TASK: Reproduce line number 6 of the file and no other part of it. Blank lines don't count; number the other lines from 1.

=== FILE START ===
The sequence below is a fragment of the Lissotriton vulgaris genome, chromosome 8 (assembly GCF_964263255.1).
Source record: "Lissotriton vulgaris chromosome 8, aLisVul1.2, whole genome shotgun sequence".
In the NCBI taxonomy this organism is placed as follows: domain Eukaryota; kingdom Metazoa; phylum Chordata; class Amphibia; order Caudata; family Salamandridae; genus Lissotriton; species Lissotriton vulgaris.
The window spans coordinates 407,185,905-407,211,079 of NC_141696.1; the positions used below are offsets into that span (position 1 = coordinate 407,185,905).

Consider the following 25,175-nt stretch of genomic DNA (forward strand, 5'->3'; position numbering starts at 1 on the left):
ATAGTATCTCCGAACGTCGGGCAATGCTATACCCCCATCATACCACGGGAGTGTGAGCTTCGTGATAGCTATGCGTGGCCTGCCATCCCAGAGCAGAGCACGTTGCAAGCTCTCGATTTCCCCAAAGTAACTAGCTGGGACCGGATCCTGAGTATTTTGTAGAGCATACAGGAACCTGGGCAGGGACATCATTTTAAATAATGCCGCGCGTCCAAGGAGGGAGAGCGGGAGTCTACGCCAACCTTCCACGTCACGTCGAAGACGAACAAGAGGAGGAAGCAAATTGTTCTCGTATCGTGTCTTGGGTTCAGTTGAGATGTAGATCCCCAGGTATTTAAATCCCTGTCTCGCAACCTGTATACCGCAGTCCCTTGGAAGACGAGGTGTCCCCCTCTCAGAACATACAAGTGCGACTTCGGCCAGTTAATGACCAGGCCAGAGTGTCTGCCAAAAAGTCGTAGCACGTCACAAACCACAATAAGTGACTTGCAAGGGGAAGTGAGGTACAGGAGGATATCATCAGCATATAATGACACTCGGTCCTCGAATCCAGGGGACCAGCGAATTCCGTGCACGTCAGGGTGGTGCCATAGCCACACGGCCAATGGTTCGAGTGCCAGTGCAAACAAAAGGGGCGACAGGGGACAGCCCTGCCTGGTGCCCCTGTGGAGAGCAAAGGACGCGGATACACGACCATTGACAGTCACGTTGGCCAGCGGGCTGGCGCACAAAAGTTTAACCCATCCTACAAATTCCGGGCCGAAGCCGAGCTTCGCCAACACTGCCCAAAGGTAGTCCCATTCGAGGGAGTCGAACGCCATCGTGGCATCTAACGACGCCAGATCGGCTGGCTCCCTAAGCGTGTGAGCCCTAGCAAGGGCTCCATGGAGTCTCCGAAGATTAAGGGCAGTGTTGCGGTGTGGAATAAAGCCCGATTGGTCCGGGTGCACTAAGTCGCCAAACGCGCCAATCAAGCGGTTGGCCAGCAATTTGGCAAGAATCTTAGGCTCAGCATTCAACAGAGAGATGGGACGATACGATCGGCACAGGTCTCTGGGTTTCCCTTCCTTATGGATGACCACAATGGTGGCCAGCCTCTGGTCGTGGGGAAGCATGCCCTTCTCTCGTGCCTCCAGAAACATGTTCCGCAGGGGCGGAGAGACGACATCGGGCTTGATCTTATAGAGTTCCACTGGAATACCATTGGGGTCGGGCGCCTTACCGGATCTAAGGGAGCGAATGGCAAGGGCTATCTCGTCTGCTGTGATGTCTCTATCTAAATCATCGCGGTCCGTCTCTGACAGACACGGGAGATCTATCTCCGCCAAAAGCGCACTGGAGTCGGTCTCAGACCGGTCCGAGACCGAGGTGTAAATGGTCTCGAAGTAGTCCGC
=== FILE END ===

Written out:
ATAGTATCTCCGAACGTCGGGCAATGCTATACCCCCATCATACCACGGGAGTGTGAGCTTCGTGATAGCTATGCGTGGCCTGCCATCCCAGAGCAGAGCACGTTGCAAGCTCTCGATTTCCCCAAAGTAACTAGCTGGGACCGGATCCTGAGTATTTTGTAGAGCATACAGGAACCTGGGCAGGGACATCATTTTAAATAATGCCGCGCGTCCAAGGAGGGAGAGCGGGAGTCTACGCCAACCTTCCACGTCACGTCGAAGACGAACAAGAGGAGGAAGCAAATTGTTCTCGTATCGTGTCTTGGGTTCAGTTGAGATGTAGATCCCCAGGTATTTAAATCCCTGTCTCGCAACCTGTATACCGCAGTCCCTTGGAAGACGAGGTGTCCCCCTCTCAGAACATACAAGTGCGACTTCGGCCAGTTAATGACCAGGCCAGAGTGTCTGCCAAAAAGTCGTAGCACGTCACAAACCACAATAAGTGACTTGCAAGGGGAAGTGAGGTACAGGAGGATATCATCAGCATATAATGACACTCGGTCCTCGAATCCAGGGGACCAGCGAATTCCGTGCACGTCAGGGTGGTGCCATAGCCACACGGCCAATGGTTCGAGTGCCAGTGCAAACAAAAGGGGCGACAGGGGACAGCCCTGCCTGGTGCCCCTGTGGAGAGCAAAGGACGCGGATACACGACCATTGACAGTCACGTTGGCCAGCGGGCTGGCGCACAAAAGTTTAACCCATCCTACAAATTCCGGGCCGAAGCCGAGCTTCGCCAACACTGCCCAAAGGTAGTCCCATTCGAGGGAGTCGAACGCCATCGTGGCATCTAACGACGCCAGATCGGCTGGCTCCCTAAGCGTGTGAGCCCTAGCAAGGGCTCCATGGAGTCTCCGAAGATTAAGGGCAGTGTTGCGGTGTGGAATAAAGCCCGATTGGTCCGGGTGCACTAAGTCGCCAAACGCGCCAATCAAGCGGTTGGCCAGCAATTTGGCAAGAATCTTAGGCTCAGCATTCAACAGAGAGATGGGACGATACGATCGGCACAGGTCTCTGGGTTTCCCTTCCTTATGGATGACCACAATGGTGGCCAGCCTCTGGTCGTGGGGAAGCATGCCCTTCTCTCGTGCCTCCAGAAACATGTTCCGCAGGGGCGGAGAGACGACATCGGGCTTGATCTTATAGAGTTCCACTGGAATACCATTGGGGTCGGGCGCCTTACCGGATCTAAGGGAGCGAATGGCAAGGGCTATCTCGTCTGCTGTGATGTCTCTATCTAAATCATCGCGGTCCGTCTCTGACAGACACGGGAGATCTATCTCCGCCAAAAGCGCACTGGAGTCGGTCTCAGACCGGTCCGAGACCGAGGTGTAAATGGTCTCGAAGTAGTCCGC